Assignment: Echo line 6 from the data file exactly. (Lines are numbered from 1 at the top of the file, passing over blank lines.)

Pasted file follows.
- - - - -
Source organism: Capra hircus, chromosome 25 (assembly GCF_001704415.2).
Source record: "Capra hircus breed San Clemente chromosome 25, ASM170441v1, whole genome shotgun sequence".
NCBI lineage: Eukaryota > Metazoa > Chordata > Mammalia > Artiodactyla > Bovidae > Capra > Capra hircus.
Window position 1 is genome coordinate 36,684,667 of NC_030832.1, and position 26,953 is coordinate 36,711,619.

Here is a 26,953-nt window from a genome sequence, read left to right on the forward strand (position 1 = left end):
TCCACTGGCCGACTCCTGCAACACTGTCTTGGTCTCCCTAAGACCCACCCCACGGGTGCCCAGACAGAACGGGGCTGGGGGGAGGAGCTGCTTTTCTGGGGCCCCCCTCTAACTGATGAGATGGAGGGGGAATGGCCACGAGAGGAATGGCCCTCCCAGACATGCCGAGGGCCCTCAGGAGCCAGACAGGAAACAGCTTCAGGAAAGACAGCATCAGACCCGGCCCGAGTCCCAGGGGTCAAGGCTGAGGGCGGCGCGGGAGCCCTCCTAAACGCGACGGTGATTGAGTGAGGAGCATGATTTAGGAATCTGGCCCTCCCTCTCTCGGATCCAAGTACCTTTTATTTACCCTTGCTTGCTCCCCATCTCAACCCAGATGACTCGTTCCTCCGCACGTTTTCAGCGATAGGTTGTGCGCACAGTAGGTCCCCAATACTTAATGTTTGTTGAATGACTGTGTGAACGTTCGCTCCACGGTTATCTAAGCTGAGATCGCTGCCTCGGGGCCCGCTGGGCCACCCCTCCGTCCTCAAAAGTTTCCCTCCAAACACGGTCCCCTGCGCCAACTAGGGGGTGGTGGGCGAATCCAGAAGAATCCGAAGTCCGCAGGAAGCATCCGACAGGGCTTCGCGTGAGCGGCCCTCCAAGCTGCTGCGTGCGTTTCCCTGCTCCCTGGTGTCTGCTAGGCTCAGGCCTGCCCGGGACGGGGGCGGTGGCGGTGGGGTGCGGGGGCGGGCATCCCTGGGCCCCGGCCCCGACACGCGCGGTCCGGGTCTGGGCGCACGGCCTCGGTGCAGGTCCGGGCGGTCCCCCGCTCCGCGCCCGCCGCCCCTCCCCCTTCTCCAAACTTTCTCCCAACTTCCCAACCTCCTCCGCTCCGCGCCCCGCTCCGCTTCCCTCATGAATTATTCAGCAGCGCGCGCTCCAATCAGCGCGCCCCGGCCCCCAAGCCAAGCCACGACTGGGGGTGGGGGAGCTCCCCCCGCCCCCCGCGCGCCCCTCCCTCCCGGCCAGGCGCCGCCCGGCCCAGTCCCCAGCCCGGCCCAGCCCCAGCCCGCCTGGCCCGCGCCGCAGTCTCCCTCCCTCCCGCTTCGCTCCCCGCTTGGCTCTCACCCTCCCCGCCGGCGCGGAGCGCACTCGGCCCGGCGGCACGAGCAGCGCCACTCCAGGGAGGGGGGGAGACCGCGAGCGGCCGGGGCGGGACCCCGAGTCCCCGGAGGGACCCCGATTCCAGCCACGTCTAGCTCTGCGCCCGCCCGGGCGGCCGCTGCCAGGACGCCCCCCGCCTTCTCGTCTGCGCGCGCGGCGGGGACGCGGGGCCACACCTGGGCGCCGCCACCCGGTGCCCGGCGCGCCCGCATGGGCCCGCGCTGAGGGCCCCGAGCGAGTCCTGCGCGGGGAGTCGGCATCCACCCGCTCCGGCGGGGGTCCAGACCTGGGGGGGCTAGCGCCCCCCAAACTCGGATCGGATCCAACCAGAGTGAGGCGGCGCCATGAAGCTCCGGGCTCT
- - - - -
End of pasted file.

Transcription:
TCCACTGGCCGACTCCTGCAACACTGTCTTGGTCTCCCTAAGACCCACCCCACGGGTGCCCAGACAGAACGGGGCTGGGGGGAGGAGCTGCTTTTCTGGGGCCCCCCTCTAACTGATGAGATGGAGGGGGAATGGCCACGAGAGGAATGGCCCTCCCAGACATGCCGAGGGCCCTCAGGAGCCAGACAGGAAACAGCTTCAGGAAAGACAGCATCAGACCCGGCCCGAGTCCCAGGGGTCAAGGCTGAGGGCGGCGCGGGAGCCCTCCTAAACGCGACGGTGATTGAGTGAGGAGCATGATTTAGGAATCTGGCCCTCCCTCTCTCGGATCCAAGTACCTTTTATTTACCCTTGCTTGCTCCCCATCTCAACCCAGATGACTCGTTCCTCCGCACGTTTTCAGCGATAGGTTGTGCGCACAGTAGGTCCCCAATACTTAATGTTTGTTGAATGACTGTGTGAACGTTCGCTCCACGGTTATCTAAGCTGAGATCGCTGCCTCGGGGCCCGCTGGGCCACCCCTCCGTCCTCAAAAGTTTCCCTCCAAACACGGTCCCCTGCGCCAACTAGGGGGTGGTGGGCGAATCCAGAAGAATCCGAAGTCCGCAGGAAGCATCCGACAGGGCTTCGCGTGAGCGGCCCTCCAAGCTGCTGCGTGCGTTTCCCTGCTCCCTGGTGTCTGCTAGGCTCAGGCCTGCCCGGGACGGGGGCGGTGGCGGTGGGGTGCGGGGGCGGGCATCCCTGGGCCCCGGCCCCGACACGCGCGGTCCGGGTCTGGGCGCACGGCCTCGGTGCAGGTCCGGGCGGTCCCCCGCTCCGCGCCCGCCGCCCCTCCCCCTTCTCCAAACTTTCTCCCAACTTCCCAACCTCCTCCGCTCCGCGCCCCGCTCCGCTTCCCTCATGAATTATTCAGCAGCGCGCGCTCCAATCAGCGCGCCCCGGCCCCCAAGCCAAGCCACGACTGGGGGTGGGGGAGCTCCCCCCGCCCCCCGCGCGCCCCTCCCTCCCGGCCAGGCGCCGCCCGGCCCAGTCCCCAGCCCGGCCCAGCCCCAGCCCGCCTGGCCCGCGCCGCAGTCTCCCTCCCTCCCGCTTCGCTCCCCGCTTGGCTCTCACCCTCCCCGCCGGCGCGGAGCGCACTCGGCCCGGCGGCACGAGCAGCGCCACTCCAGGGAGGGGGGGAGACCGCGAGCGGCCGGGGCGGGACCCCGAGTCCCCGGAGGGACCCCGATTCCAGCCACGTCTAGCTCTGCGCCCGCCCGGGCGGCCGCTGCCAGGACGCCCCCCGCCTTCTCGTCTGCGCGCGCGGCGGGGACGCGGGGCCACACCTGGGCGCCGCCACCCGGTGCCCGGCGCGCCCGCATGGGCCCGCGCTGAGGGCCCCGAGCGAGTCCTGCGCGGGGAGTCGGCATCCACCCGCTCCGGCGGGGGTCCAGACCTGGGGGGGCTAGCGCCCCCCAAACTCGGATCGGATCCAACCAGAGTGAGGCGGCGCCATGAAGCTCCGGGCTCT